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What is possible when we transform the language of complaint to the language of commitment?

Yesterday, a client who sent a desperate email request for a session signed Barely Breathing had a breakthrough.

I can’t take credit. I credit Robert Kegan.  I used his Immunity to Change model to have her look at her suffering as the intersection of two competing commitments.

She is committed to a loving, harmonious relationship with her teenage son who wanted to trade in his working truck for a newer, fancier model before leaving for college,  AND, she was committed to doing what was “in his best interest” as she interpreted it: saving money until he completes his studies. Read more [+]


‎”Before you can see the light, you have to deal with the darkness.” – Dan Millman
What’s this mean?
Dealing with the darkness means being with the pain, the shame, the discomfort, the suffering or other difficult emotions.
It DOESN’T mean avoiding, making smaller, denying or escaping – the usual suspects (and for good reason – who wants to stay with hurt?).
Of course, having loving support for your process, a witness to your “dealing” is helpful and in the case of trauma, essential.
Only by dealing with our darkness, our shadow, can we claim the energy that we burn up in repressing, hiding, avoiding, forgetting – going to sleep.
And that energy, once released, bursts forth in creativity – light, to live more fully, more potently, more consciously whether we build great relationships or great buildings, write great poetry or letters of condolence.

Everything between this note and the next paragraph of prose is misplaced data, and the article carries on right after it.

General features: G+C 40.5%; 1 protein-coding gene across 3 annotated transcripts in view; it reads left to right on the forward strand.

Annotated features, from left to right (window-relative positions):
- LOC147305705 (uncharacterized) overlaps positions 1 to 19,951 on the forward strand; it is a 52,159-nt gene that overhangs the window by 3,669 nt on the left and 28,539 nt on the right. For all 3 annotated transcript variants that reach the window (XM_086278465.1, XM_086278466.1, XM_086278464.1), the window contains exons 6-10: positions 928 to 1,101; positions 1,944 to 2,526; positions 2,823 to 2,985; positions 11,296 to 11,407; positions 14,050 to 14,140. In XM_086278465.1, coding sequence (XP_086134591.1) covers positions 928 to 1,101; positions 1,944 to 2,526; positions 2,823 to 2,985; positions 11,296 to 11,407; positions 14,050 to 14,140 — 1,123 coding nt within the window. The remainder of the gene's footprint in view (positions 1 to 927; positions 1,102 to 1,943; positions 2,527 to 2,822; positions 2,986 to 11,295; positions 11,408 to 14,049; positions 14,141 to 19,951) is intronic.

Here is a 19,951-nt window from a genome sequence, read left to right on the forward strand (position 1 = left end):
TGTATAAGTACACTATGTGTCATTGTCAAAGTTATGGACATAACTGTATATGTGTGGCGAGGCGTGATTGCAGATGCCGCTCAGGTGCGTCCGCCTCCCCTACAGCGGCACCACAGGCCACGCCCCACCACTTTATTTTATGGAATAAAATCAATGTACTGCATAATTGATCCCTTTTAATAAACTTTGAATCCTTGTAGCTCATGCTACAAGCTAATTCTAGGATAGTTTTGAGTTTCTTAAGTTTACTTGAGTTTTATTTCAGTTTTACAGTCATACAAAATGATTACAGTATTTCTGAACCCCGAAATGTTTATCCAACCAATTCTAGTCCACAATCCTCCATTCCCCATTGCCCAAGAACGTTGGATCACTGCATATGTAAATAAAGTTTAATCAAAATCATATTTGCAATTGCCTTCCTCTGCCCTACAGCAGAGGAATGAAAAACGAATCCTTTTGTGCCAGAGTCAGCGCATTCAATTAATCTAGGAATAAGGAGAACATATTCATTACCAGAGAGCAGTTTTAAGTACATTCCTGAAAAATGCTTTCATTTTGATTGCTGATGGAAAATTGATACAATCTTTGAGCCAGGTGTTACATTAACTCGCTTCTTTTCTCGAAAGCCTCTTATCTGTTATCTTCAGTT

Let’s be like water, receptive, flowing, powerful, dynamic (the vessel of life itself)…claiming our space in the universe fully, completely, uniquely. Then let’s shine our light wherever we go.


How Language Reveals Our Reality: Food for Thought

Tension in the conference room hit the red zone. One VP animatedly described his current project as “a battle”. He was angry with several people who report to him for “lagging” and one for “abrogation of duty”.Others were “incompetent” as their inability “to take orders” demonstrated I was struck by his language.Did it describe his reality or help construct it?  What did it mean for the executive team’s future? Read more [+]


These days our thoughts about who we are are infiltrated by various models – models from  many disciplines; psychological, neurological, spiritual.  These models may be simplistic or complex – elegant or baroque, often valuable, frequently clarifying of certain aspects of life. Yet they are models, and the more value we place on them… the more we rely on their veracity to explain something intangible…the more we rest into the truths these models reveal, the less we find the Truth. Read more [+]


Where does your attention go?  Is it a homing pigeon roosting in the trifling things that are “wrong”?  Does it land on the gossipy or “dish the dirt”? Does it take you higher, to the “big picture”?

G. K. Chesterton says, ” A weak mind is like a microscope which magnifies trifling things but cannot receive great ones.”

What is your attention magnifying?  Does it play on the fields of “stuff” – things – what you have, want, desire, covet, need? Or perhaps it lands on the “people square” and gossip, celebrity talk, reality TV and the shortcomings of colleagues, even friends, looms large?

Does it hang out higher up the food chain? In the realm of the  Arts, big ideas – perhaps even Causes or service to the planet?

An easy, but not simple, practice to tame your attention begins with noticing first, where you hang out, mostly. Note by stopping a few times a day and reviewing what you’ve been a) thinking about; b) talking about; c) posting d) journaling. Is it the winter of your discontent with stuff or people or have you launched into the stratosphere of BIG ideas?  How are you feeling about what you notice? How do you know?